became my best friends in mathematics. They happened to be there in September of 1960, along with a lot of other people that I met. Everybody had just arrived. Overnight, Berkeley had become one of the most important mathematical centers in the world–and I just happened to be there, apparently because of a clerical error.

One of the people I met that day at tea was Steve Smale. I was done rewriting and was looking for something new to do. So I said, “What do you do?” and he said, “Well, stop by the office and I’11 show you.” The next day I stopped by his office and we started working together. Later I found out that he was a really famous mathematician. He won the Fields Medal which is the mathematical equivalent of the Nobel Prize for doing the very work that he was showing me.

So I found myself on the research frontier in mathematics, working with some really wonderful people who all thought I was fine, because in this group there was no insecurity. It was just, “This is what we do and if you fit in, fine.” So we worked together and had great fun. We had fantastic parties where we played music and danced and got drunk and we did a lot of creative work in what became a new branch of mathematics called “global analysis.” And all this happened in just one or two years. Part of this program was “non-linear dynamics” as practiced by mathematicians on the research frontier at that time, using tools called “differential topology.” It’s a far cry from what people are doing now under the name of chaos, non-linear dynamics, and so on, that you read about in stories like Jim Gleick’s book Chaos.

All that I did in those early days was mathematical. It could be explained to a lay person without some very hairy preparation, and I’ve tried to make that explanation possible in my four picture books called Dynamics: The Geometry of Behavior. The third of these four books is devoted to “tangles.” In 1960, Steve Smale and I would take turns at the board drawing these tangles and trying to make some sense out of them and figure out what was going on. Tangles are like the skeleton of a beast. If you go into the Museum of Natural History and there’s a skeleton of a dinosaur hanging from the ceiling, you can walk around it and from the skeleton you can imagine the whole thing. But if you saw the whole thing you couldn’t see the skeleton inside without an x-ray machine. It’s just like a blob. These tangles are the skeletons of chaos. We didn’t discover them; they were known to Poincare in 1882 or so.

In 1960 we were just trying to figure out these skeletons and relate them to the eventual behavior of all dynamical systems, which includes practically everything in the world: that’s all kinds of processes, including the human process and the process of history itself. All these are dynamical systems, their skeletons are these tangles, and the tangles have aspects known under these words: fractal, chaotic, and so on. But they are much more: they are highly regular, they’re dynamic, they’re symbolic, they’re mythical and they’re beautiful. In fact, they’re mathematical.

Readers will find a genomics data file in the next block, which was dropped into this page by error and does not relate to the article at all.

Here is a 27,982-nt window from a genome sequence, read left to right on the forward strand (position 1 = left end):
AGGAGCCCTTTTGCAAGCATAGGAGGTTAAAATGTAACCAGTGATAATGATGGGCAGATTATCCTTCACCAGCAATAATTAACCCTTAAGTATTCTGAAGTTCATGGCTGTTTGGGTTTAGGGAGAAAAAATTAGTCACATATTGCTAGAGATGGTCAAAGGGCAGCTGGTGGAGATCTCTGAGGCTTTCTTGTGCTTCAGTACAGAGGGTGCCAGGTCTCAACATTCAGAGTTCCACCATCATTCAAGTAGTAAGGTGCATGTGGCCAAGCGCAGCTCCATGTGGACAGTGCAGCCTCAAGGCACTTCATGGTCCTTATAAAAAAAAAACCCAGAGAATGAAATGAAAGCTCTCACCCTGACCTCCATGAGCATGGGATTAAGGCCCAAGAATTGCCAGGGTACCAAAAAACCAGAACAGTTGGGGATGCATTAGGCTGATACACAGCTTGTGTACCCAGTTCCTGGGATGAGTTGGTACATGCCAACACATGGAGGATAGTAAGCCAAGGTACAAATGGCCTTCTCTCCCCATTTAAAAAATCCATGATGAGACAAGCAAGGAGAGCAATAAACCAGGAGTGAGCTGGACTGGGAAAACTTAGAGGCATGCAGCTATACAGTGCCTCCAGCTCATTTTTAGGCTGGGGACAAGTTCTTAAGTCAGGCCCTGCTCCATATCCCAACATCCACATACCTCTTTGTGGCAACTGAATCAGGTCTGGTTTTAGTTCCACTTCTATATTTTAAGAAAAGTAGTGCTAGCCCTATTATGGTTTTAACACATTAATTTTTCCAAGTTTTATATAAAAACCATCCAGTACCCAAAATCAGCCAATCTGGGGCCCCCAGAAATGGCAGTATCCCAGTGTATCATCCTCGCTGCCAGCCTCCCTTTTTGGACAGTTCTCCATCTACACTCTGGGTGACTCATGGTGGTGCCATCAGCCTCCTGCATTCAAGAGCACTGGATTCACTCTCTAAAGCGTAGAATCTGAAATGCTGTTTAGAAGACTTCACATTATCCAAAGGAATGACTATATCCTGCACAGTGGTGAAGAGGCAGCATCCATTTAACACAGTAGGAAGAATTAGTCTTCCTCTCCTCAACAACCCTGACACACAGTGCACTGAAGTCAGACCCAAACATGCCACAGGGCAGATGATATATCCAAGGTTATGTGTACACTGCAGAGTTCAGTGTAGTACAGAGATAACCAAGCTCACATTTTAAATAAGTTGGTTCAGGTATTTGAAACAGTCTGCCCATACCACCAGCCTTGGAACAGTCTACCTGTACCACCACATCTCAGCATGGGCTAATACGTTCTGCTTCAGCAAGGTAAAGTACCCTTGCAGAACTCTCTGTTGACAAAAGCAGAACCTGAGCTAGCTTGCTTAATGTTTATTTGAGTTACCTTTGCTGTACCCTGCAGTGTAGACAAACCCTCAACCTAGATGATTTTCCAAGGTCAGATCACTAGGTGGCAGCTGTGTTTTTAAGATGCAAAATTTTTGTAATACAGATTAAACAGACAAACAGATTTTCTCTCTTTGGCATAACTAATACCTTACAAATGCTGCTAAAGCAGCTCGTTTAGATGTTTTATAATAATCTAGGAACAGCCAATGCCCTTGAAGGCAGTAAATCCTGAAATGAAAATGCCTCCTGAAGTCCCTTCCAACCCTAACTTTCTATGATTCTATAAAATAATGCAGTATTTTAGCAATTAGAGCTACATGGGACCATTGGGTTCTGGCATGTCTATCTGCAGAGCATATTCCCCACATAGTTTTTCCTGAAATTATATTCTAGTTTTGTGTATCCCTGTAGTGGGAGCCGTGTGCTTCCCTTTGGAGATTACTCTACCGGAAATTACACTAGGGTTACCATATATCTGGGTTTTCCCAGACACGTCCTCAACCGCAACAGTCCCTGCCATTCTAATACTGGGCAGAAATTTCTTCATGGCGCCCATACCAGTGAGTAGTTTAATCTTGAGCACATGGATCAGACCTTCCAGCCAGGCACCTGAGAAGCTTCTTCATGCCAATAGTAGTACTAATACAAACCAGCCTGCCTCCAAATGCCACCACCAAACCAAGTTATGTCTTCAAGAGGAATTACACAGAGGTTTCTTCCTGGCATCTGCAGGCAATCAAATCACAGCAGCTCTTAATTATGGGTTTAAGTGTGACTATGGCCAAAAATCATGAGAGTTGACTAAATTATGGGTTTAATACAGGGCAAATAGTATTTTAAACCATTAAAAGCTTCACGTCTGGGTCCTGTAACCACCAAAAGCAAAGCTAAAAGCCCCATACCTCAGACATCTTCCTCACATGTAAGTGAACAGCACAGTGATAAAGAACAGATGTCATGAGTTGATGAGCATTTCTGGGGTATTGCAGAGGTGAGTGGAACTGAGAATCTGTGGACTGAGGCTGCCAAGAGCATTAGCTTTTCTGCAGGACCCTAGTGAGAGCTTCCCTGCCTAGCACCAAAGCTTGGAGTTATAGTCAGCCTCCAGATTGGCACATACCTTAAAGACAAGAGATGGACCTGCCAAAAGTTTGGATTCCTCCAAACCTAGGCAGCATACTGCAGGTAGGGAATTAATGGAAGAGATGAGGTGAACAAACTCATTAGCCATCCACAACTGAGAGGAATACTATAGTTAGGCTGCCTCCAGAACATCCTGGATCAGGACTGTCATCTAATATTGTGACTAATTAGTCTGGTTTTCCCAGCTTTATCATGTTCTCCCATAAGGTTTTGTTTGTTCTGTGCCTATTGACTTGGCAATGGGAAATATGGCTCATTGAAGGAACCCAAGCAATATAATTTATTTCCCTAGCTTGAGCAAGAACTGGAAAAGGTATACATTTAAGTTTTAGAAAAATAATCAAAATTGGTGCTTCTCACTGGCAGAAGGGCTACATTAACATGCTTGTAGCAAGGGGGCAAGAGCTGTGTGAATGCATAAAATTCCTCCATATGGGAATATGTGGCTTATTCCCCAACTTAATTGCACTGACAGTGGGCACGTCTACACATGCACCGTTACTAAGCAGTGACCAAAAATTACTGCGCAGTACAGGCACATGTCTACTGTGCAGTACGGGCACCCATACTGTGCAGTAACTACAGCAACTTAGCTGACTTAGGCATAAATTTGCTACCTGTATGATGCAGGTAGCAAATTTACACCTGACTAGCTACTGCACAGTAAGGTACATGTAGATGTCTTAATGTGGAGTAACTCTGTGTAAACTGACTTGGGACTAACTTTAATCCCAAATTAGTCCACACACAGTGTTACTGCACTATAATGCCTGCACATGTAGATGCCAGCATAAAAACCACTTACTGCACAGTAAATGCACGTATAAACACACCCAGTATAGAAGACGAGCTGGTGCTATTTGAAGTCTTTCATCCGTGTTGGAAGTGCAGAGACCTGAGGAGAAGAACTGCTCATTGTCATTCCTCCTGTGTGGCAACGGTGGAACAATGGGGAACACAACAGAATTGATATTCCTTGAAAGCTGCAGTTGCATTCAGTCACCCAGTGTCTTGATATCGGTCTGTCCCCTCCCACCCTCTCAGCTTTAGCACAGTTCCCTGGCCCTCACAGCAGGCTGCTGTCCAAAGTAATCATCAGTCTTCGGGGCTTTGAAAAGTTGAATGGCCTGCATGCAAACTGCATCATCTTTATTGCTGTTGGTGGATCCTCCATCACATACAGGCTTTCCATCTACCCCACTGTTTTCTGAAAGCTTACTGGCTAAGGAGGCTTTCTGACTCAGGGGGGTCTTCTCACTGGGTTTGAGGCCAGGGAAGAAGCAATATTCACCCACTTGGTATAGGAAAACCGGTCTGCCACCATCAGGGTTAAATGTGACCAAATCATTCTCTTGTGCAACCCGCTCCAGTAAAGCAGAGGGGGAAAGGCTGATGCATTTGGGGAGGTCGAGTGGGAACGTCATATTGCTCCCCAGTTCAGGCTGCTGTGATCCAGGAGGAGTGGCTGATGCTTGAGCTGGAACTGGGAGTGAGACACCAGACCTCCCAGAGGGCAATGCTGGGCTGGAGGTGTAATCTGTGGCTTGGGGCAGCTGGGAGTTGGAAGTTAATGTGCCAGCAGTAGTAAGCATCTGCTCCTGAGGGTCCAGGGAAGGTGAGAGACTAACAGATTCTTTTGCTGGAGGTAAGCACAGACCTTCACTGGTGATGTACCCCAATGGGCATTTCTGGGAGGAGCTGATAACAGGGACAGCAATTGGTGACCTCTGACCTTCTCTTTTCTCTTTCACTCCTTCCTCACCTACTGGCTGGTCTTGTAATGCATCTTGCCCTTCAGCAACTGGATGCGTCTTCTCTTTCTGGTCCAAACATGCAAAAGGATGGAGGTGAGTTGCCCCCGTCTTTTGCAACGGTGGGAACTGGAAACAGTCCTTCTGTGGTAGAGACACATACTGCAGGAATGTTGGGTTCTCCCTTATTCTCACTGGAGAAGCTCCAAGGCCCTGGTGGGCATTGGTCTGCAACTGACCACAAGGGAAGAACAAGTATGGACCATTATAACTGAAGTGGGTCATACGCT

**DAVID:** Just so that everyone is familiar with the extraordinary work you do, can you briefly explain what chaos theory is about and what role you are playing in this exciting new field of research?

**RALPH:** Chaos theory is a small branch of dynamics which is a very important region of the intellectual frontier. It overlaps mathematics, the sciences, and computer science, but it’s not any of those things. It’s not a branch of physics or of mathematics it’s dynamics! So we have a really unusual area which is not mathematics and it’s not science, it’s not a department of the university and there are no dynamicists with titles of “professor of dynamics.”

But in spite of the fact that it hasn’t been acknowledged, it is a really central human activity and really important to our adventure of understanding the world around us. I would say that its position is mid-way between mathematics and science. Mathematics is not science–science has all these branches, and mathematics is not one of them. Mathematics is completely separate in its philosophical outlook and in the personality of the people who pursue it, who are somehow diametrically opposite to scientists. Scientists are bottom-up in their style of understanding and believing, while mathematicians are sort of top-down. Dynamics is a huge area in between, which comprises the encyclopedia of mechanical models used to understand processes.

Since we have to understand processes in science, dynamics is very important. I do not think that chaos theory is quite so important. The chaos revolution is the biggest thing since the wheel, but I don’t think it’s fundamentally important. Dynamics is providing us with process models which are much more important than chaos.

The chaos revolution is primarily important because chaos is everywhere. For some reason there was an

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